The following script will work with the example servers from the “mir-demos” package, the miral-shell (from “miral-examples”) and my own egmde project. (With Unity8 there’s a little more to it but as there is existing “magic” in place for launching X11 applications I won’t bother to discuss it further.)

The principle issue is that each Xmir session is seen as a single application by the Mir server, so we need to create an Xmir server for each application for everything to make sense. And that means each application needs a separate port to connect to its Xmir server.

For this to work you need to have a Mir server running, and have Xmir installed.

Here’s the script:

$ cat ~/bin/Xmir-run
while [ -e "/tmp/.X11-unix/X${port}" ]; do
    let port+=1

Xmir -rootless :${port} & pid=$!
DISPLAY=:${port} $*
kill ${pid}

The first part of this script finds an available port to run Xmir on.

The next part starts an Xmir server in “rootless” mode and remembers the pid.

Then we run the command passed to the script until it exits.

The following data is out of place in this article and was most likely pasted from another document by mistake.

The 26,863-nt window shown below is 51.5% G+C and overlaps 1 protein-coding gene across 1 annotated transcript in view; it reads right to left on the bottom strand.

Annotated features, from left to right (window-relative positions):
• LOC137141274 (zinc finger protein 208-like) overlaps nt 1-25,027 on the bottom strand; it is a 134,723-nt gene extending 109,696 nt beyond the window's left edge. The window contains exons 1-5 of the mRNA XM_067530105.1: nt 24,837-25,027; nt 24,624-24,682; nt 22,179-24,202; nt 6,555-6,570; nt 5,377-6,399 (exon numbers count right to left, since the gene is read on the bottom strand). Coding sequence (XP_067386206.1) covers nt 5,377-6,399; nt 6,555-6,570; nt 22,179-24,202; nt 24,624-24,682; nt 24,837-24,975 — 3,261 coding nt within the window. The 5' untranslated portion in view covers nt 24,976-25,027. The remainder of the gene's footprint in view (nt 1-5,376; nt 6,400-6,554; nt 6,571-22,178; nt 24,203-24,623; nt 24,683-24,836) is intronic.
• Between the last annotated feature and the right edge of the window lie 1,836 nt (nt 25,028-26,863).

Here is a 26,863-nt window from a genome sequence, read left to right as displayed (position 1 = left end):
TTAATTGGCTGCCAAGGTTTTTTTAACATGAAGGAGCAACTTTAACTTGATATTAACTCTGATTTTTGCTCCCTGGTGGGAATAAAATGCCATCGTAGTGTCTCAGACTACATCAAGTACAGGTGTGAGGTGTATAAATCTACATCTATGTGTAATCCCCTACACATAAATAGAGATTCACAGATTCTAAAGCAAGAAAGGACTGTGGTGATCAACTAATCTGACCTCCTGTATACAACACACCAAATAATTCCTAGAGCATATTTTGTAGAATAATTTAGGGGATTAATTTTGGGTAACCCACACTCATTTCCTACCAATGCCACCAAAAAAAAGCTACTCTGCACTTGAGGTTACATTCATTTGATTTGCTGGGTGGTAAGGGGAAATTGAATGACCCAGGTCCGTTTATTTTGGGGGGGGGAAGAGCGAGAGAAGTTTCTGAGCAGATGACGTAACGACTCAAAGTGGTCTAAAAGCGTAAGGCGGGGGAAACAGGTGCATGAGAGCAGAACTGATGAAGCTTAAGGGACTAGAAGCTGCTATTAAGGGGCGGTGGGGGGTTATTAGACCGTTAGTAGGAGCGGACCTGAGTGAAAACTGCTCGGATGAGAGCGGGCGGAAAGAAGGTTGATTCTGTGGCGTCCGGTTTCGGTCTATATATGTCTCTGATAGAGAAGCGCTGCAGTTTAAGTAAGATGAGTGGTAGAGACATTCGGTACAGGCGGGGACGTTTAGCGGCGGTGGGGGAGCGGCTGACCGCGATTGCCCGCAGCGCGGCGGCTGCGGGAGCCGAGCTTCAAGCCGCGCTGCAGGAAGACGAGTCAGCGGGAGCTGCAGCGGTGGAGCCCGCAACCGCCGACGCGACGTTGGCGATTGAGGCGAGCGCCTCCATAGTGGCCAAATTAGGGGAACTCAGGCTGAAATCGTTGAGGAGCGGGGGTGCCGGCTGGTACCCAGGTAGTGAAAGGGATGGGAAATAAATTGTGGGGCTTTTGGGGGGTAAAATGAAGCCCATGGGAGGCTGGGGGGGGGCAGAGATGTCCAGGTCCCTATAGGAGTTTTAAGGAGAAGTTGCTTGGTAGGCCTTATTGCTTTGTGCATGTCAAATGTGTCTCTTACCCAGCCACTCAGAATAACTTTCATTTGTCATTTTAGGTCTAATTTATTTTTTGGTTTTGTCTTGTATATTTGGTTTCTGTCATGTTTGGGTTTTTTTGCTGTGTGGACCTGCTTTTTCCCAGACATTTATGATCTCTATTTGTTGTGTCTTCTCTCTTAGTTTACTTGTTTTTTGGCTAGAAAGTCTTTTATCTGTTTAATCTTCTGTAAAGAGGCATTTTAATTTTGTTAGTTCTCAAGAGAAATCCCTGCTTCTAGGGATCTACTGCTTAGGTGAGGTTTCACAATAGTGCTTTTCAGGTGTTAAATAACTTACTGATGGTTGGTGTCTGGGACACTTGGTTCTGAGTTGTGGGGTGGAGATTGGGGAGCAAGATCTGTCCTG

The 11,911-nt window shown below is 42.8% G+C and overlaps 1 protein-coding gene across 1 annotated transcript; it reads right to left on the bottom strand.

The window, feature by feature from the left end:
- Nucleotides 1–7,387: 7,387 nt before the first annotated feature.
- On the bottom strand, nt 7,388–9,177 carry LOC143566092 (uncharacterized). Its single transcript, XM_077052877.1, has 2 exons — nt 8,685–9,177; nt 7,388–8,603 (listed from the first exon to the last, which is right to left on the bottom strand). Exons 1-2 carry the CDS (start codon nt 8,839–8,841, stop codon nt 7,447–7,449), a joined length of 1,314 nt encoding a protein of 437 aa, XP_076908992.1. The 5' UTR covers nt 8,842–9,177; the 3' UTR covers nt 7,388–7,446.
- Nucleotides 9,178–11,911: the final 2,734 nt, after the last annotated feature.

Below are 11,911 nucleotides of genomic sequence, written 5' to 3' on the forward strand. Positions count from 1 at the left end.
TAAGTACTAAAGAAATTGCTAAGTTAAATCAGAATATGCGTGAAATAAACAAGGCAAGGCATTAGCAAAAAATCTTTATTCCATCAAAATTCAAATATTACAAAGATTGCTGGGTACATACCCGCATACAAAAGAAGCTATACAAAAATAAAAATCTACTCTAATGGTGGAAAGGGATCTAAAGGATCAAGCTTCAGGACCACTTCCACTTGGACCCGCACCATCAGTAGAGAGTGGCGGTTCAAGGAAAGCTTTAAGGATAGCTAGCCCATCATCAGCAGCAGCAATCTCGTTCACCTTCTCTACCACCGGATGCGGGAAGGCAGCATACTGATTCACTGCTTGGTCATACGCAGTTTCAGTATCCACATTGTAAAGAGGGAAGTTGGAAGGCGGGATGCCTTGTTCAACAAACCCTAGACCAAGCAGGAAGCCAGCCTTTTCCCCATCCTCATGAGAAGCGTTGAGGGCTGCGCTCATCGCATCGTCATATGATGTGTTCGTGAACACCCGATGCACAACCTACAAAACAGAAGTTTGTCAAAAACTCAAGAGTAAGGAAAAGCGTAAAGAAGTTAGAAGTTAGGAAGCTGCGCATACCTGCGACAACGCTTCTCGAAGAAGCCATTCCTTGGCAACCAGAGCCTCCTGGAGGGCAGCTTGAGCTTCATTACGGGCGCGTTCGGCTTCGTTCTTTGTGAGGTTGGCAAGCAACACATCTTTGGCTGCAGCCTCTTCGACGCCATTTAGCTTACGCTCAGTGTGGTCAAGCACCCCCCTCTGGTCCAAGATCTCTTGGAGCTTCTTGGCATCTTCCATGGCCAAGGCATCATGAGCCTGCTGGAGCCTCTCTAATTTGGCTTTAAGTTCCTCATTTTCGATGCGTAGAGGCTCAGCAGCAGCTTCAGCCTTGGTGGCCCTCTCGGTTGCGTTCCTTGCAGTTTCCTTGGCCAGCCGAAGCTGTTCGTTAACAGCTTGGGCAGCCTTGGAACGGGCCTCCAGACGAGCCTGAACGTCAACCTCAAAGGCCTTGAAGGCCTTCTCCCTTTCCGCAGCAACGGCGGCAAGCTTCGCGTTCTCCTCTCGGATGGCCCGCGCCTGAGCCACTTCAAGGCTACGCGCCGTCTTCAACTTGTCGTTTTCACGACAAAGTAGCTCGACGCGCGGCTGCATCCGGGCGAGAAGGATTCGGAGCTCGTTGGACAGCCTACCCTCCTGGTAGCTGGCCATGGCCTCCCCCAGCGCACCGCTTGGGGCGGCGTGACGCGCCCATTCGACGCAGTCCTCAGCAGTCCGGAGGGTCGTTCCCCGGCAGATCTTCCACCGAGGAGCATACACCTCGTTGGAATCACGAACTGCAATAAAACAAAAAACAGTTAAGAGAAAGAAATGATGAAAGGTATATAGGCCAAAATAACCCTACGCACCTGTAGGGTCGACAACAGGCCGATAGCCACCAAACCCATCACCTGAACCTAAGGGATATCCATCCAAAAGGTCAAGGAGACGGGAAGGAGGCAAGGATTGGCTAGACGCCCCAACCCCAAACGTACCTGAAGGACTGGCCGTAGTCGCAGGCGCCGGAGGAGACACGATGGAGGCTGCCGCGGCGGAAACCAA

Finally, we kill the Xmir server.


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kevin gunn

a better kiosk demo

Hey just having more fun snapping on dragonboard. I’ve updated the mir-client snap to use a Qt demo that is probably a bit more like what a kiosk style application might be. It’s the photoviewer on dragonboard as an example. Which improved not only the demo experience but provides developers a better guide since it actually uses the qmake plugin of snapcraft to build the demo from source. I can’t emphasize how easy it was to modify my snapcraft project to add this to the demo. Again, good ‘ol mir-snaps wiki can be used as a guide. And if you don’t want to build, you can grab my personal builds of these snaps for arm64 for mir-server snap and mir-client-snap respectively.

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kevin gunn

hey just a very quick update. Had some more time to play around today and touch is working after all (only difference is I left my usb keyboard disconnected today so maybe it was getting confused)

Anyhow, here’s videos of Qt clocks with touch and Qt samegame with touch

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kevin gunn